The opening of the Nganglam highway, Ugyen Wangdi said would further boost the thromde. “We could have a separate yenlag thromde after merging the two,” he said.

After some members also spoke in favour of the recommendation from Mongar parliament members, the speaker said it would be decided through majority votes.  Members voted twice, first for the ministry’s proposal and the next on the merger of Gyalpoizhing and Mongar thromde.

Of the 64 members present, 27 voted ‘yes’, 24 ‘no’ and 10 abstained during the first round of voting.  For the second round, 31 voted ‘yes’ and 20 voted ‘no’ while six abstained.  The house decided to nullify both the proposal and the recommendation from members, as three-fourth majority, required to endorse alterations of areas and boundaries of any dzongkhags and gewogs in a joint sitting, in line with the Constitution, was not achieved.

On the Paro thromde, the Dogar-Shaba representative Kezang Wangmo sought merger of Paro thromde and Bondey town that was proposed as the yenlag thromde.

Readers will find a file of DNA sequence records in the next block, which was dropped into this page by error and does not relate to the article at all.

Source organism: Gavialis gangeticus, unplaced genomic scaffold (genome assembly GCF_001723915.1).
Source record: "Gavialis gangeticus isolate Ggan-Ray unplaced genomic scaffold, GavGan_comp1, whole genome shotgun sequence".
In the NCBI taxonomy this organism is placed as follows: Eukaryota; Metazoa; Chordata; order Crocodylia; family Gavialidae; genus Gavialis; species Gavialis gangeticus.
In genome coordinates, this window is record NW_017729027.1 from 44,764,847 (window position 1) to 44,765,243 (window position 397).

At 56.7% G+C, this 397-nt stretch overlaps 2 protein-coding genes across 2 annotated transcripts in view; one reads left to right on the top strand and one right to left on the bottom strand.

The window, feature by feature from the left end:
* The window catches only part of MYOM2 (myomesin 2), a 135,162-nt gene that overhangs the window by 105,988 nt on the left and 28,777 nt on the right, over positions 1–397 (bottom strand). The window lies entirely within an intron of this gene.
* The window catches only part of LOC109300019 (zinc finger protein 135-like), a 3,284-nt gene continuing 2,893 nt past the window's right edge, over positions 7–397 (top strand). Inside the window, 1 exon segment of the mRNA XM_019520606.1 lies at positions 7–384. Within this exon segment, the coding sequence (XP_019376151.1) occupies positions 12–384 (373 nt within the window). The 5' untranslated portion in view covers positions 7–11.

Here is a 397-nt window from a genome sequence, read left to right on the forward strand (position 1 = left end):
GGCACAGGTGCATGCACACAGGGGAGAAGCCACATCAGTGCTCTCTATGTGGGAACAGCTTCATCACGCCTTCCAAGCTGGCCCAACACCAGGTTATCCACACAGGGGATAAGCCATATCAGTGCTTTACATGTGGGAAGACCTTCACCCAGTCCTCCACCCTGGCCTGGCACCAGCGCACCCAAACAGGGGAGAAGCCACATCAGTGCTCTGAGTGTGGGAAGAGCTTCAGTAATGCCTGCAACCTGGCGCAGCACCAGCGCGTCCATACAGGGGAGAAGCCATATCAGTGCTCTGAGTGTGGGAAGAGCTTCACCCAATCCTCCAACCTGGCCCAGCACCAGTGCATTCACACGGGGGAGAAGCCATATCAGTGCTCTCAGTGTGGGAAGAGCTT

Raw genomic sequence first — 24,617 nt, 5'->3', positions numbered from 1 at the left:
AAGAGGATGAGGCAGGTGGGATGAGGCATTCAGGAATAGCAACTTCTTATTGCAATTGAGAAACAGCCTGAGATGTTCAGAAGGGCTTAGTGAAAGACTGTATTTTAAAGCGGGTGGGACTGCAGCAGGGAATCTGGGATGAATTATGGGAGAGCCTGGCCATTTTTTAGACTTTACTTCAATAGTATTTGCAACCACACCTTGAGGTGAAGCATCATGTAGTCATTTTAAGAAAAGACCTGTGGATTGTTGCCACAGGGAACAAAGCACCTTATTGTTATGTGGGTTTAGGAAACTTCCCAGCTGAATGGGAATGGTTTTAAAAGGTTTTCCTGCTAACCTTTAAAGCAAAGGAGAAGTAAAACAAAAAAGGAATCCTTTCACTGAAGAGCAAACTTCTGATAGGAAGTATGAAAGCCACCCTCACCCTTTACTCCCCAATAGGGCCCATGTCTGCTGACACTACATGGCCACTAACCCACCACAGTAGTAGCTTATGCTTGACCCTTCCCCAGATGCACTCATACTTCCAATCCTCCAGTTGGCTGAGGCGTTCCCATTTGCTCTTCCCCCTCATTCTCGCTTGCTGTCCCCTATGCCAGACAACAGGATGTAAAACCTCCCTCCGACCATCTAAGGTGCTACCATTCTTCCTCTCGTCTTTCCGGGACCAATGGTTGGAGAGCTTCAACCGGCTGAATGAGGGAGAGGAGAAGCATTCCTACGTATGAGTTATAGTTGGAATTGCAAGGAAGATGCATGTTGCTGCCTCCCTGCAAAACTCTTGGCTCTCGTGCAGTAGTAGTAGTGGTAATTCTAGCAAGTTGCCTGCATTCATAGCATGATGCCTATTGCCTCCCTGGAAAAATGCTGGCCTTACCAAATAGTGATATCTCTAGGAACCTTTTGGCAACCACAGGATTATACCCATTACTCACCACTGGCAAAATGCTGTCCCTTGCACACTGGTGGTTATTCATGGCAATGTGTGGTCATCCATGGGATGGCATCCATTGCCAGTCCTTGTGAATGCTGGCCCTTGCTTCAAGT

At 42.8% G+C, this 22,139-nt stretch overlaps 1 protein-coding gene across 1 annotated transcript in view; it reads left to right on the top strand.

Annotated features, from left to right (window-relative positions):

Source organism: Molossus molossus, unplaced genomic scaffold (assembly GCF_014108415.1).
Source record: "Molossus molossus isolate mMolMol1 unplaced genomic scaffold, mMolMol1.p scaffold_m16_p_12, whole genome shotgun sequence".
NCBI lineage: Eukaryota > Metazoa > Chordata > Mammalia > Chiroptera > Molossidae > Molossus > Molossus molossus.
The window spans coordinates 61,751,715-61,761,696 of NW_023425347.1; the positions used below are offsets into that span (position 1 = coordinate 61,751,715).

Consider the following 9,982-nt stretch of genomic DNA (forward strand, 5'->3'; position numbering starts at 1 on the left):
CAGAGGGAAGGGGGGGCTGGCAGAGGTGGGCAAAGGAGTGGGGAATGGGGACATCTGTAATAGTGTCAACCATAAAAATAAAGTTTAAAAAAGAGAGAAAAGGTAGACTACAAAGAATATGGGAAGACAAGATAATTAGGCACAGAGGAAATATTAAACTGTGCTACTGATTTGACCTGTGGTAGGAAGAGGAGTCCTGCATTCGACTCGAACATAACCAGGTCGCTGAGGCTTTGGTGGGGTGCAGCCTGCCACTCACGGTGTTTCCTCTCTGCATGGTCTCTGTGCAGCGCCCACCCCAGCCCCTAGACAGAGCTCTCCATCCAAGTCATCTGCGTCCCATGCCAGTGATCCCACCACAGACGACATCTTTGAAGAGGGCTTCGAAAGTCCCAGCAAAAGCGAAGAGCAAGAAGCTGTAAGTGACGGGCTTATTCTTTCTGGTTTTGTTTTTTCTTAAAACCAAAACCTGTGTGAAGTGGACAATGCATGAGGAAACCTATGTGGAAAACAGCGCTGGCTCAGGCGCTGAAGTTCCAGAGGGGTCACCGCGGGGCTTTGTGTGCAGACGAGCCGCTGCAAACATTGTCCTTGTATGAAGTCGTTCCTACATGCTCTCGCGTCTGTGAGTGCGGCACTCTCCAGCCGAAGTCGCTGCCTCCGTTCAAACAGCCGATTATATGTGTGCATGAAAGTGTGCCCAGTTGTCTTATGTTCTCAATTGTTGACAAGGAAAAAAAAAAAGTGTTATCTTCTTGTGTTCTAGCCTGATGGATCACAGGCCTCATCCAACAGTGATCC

Lamgong-Wangchang’s representative Khandu Wangchuk said that Paro was one of the most populated dzongkhags, while in terms of thromde size, it was the smallest.  Most of the land in Paro is wetland. “Some villages didn’t want to come under thromde, as they wanted to avail the same rural privileges,” he said, emphasising the need for a proper policy on declaring the thromdes.

Other members also submitted the need to merge Paro thromde with Bondey as the proposed dzongkhag thromde was much smaller in size with 90 acres, while Bondey was 114 acres.  They also highlighted the need to include the teacher training centre, airport, and the hospital under the dzongkhag thromde.

The same voting pattern followed, where 30 members voted ‘yes’ for the proposal and 21 voted ‘no’, while nine members abstained.  Similarly, 44 members voted in favour of Bondey being merged with Paro thromde and 14 voted ‘no’ while six abstained.

On the Pemagatshel dzongkhag thromde, Khar-Yurung’s parliament member Zanglay Dukpa submitted that Denchi would be more feasible for the dzongkhag thromde instead of Nganglam.  With folded hands, he pleaded with other parliament members to support his proposal.  He said that people had always preferred Denchi as a thromde, but he was surprised that the dzongkhag tshogdu identified Nganglam as the dzongkhag thromde.